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Sea Hunter, shown here in October 2018, is a new class of unmanned sea surface vehicle developed in partnership between the Office of Naval Research (ONR) and the Defense Advanced Research Projects Agency (DARPA).
Sea Hunter, shown here in October 2018, is a new class of unmanned sea surface vehicle developed in partnership between the Office of Naval Research (ONR) and the Defense Advanced Research Projects Agency (DARPA). (U.S. Navy)

SAN DIEGO (Tribune News Service) — Late last month, the Nomad pulled into San Diego harbor after a 4,000-mile voyage from the Gulf of Mexico. The long, flat-bed ship was utterly nondescript — except for the fact that it had navigated nearly the entire trip on its own, without the aid of a human pilot.

The Nomad joins a growing fleet of autonomous, artificial intelligence-piloted Navy surface ships in San Diego — part of an ambitious effort to find out how the emerging technology might be used to expand the service’s reach.

The ship is the second such ship to make the trip, with human hands only taking charge when they were passing through the Panama Canal and pulling into port, according to the Pentagon. The Nomad and Ranger, which arrived in October, are part of what’s known as the “Ghost Fleet Overlord” program, which is now under the watch of the San Diego-based Surface Development Squadron One.

Two other unmanned ships — Sea Hunter and Sea Hawk, trimaran vessels with distinctive outriggers jutting out from a central hull — have been undergoing tests in San Diego.

That included a large exercise off the coast in April. The “Unmanned Systems Integrated Battle Problem 21” exercise was “multi-domain manned and unmanned” with aircraft, ships and submersibles guided remotely or by AI, the Navy said.

During one event, a submarine launched an unmanned sub through its torpedo tube, Navy officials told reporters during the exercise. Aerial drones, such as the Fire Scout and Sea Guardian, also participated in the exercise. The idea, the Navy said, was to see how unmanned and autonomous systems worked in conjunction with manned Navy ships.

The autonomous “Ghost Fleet Overlord” test vessel Nomad, which was previously a commercial supply ship called Riley Claire, sails during a 2019 demonstration.
The autonomous “Ghost Fleet Overlord” test vessel Nomad, which was previously a commercial supply ship called Riley Claire, sails during a 2019 demonstration. (U.S. Navy)

Officials also said that, for the first time, the Navy’s so-called “Super Swarm” drones destroyed a surface vessel, although it did not go into detail about what kind of drones were used.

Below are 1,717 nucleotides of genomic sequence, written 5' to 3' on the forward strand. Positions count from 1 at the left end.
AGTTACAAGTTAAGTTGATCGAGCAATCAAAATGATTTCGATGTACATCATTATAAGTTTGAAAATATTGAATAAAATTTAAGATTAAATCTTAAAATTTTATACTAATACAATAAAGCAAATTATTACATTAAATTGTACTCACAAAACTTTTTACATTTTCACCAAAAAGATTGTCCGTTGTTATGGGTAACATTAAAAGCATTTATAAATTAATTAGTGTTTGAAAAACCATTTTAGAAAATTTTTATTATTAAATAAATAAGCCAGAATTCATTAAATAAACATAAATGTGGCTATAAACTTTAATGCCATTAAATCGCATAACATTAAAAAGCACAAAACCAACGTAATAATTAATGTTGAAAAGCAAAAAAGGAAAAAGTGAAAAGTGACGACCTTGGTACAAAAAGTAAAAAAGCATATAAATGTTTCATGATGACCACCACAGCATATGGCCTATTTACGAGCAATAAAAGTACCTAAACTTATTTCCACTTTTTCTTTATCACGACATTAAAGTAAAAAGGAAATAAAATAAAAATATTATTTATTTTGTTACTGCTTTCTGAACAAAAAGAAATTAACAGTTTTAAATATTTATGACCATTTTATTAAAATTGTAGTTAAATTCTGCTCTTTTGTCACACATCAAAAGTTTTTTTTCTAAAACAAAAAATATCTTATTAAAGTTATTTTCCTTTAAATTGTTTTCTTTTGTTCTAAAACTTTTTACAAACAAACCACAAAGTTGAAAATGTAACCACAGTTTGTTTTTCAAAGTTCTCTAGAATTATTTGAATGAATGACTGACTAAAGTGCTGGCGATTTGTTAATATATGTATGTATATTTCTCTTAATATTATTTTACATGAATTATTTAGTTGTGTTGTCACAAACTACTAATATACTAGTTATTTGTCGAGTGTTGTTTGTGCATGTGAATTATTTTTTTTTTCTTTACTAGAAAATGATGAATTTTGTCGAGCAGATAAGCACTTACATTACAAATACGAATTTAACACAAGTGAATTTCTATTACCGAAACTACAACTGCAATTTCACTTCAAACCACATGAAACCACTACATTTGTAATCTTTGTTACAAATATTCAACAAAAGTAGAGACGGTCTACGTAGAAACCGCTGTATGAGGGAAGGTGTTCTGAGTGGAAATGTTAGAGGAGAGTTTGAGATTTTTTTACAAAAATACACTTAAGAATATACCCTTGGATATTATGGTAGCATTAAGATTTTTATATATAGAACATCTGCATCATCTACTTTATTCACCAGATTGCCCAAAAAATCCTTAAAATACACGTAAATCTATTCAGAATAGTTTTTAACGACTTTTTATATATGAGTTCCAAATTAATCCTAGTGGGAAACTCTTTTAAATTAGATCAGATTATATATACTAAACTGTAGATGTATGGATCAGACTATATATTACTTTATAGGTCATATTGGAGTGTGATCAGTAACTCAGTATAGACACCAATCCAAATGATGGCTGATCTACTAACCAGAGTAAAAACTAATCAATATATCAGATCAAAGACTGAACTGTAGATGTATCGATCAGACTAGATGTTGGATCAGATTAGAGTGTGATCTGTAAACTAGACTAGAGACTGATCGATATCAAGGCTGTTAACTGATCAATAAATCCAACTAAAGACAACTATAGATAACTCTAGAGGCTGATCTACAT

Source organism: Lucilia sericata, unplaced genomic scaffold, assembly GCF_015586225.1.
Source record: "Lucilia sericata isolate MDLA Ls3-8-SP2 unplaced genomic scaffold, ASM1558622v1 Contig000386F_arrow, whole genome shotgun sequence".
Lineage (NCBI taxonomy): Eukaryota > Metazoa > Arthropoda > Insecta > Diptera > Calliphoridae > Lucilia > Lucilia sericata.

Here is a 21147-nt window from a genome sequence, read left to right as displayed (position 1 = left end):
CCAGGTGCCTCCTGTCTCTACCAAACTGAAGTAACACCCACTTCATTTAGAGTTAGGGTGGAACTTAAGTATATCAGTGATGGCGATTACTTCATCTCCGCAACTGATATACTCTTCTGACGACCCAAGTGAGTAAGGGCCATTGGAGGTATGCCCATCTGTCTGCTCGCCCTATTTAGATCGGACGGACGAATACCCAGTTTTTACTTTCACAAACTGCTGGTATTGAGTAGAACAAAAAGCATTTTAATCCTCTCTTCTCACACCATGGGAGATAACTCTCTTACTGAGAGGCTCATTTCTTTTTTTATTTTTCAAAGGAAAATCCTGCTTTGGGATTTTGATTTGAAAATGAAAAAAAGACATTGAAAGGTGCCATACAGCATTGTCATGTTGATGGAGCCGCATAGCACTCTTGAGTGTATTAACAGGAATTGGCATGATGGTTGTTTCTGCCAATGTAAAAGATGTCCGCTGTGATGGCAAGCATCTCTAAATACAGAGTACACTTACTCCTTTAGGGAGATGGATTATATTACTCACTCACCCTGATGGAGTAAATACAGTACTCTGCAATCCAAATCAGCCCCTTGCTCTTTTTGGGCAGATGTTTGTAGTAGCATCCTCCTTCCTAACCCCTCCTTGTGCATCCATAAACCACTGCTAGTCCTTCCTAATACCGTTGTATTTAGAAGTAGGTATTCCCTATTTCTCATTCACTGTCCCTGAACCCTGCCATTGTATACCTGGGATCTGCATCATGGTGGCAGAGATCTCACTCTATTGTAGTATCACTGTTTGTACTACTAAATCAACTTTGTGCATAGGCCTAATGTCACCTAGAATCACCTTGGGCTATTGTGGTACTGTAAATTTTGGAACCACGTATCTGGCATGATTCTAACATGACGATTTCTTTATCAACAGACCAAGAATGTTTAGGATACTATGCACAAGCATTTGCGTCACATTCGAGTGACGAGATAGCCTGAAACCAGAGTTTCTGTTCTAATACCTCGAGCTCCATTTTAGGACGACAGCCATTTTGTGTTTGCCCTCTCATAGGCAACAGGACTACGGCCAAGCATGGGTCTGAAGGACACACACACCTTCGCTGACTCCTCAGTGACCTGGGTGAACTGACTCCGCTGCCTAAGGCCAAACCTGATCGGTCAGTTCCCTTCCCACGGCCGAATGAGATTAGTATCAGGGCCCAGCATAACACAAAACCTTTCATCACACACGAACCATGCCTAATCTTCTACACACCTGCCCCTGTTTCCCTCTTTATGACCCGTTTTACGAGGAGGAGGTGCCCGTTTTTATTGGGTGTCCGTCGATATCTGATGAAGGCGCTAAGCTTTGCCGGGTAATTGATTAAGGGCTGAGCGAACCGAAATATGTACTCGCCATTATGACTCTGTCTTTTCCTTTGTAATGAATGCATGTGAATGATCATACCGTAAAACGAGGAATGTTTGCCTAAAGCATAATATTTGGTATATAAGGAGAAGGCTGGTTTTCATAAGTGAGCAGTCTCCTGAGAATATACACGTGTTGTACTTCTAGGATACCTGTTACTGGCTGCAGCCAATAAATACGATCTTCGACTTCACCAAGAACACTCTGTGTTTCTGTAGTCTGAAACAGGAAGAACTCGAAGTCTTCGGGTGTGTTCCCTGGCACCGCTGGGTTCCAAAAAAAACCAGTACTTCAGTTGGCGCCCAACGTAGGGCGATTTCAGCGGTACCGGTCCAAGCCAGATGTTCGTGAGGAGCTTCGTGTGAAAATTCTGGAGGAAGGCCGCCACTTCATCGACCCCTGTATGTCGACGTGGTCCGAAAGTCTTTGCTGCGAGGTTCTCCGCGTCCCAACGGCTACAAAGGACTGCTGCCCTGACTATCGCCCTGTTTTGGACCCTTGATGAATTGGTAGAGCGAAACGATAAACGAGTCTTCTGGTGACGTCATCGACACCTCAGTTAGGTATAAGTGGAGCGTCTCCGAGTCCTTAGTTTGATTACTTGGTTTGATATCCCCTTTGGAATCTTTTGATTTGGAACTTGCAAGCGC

But despite the wave of publicity the tests generated, Adm. Mike Gilday, chief of naval operations, said at a conference in May the service is still a decade away from having autonomous ships truly operate autonomously.

“I think it’ll be some time before those unmanned platforms are truly unmanned,” Gilday said. “I would say into the 2030, and probably for an extended period of time, they’re going to be minimally manned.”

Much of the Navy’s autonomous development program is classified. Through a spokesperson, the commander of the development squadron, Capt. Jeff Heames, declined to be interviewed for this story and the Navy declined to comment about the capabilities of its autonomous ships.

“Details of payloads and capabilities are classified,” said Cmdr. Nicole Schwegman, a Surface Forces Pacific spokesperson, in an email.

The Navy is still working to demonstrate the technology’s long-term and long-range viability. One reason for caution is the service’s troubled record with other expensive, emerging technologies, such as those in the curtailed Zumwalt class of destroyers, the troubled littoral combat ships and problems with new systems on the $13 billion aircraft carrier Gerald Ford.

The first two Zumwalt-class destroyers — Michael Monsoor and Zumwalt — have also found a home with Surface Development Squadron One. The $24.5 billion Zumwalt program, once planned for 32 ships, was capped at just three due to skyrocketing costs.

The ships were envisioned as 32 futuristic, radar-avoiding destroyers, capable of flinging rocket-powered shells from deck guns to support troops from close to shore. But the Navy’s mission changed as the War on Terror wound down and the rise of China created a new deep-water challenge. With construction cut short at three ships, the per-shell price of the ammunition for the GPS-guided Advanced Gun System rose to $800,000 per round.

Now the Zumwalts are being repurposed as ship-destroying missile carriers. The Zumwalt test-fired an SM-2 missile for the first time last fall and the Navy recently announced that the ships would be the first to field its new hypersonic missiles. The deployment of the missiles on board the Zumwalts was included in the service’s 2022 budget proposal to Congress.

The Michael Monsoor served as the command and control vessel during the recent war-game exercise near San Diego.

“The Navy needs to maintain our competitive advantage,” said Lt. Robert Reinheimer, a Navy spokesperson at the Pentagon, in an email. “We are developing and testing our unmanned systems that standardize autonomy, command and control, payload interfaces, and networks so that we reduce risk and maximize resources (and) funding.”

©2021 The San Diego Union-Tribune.

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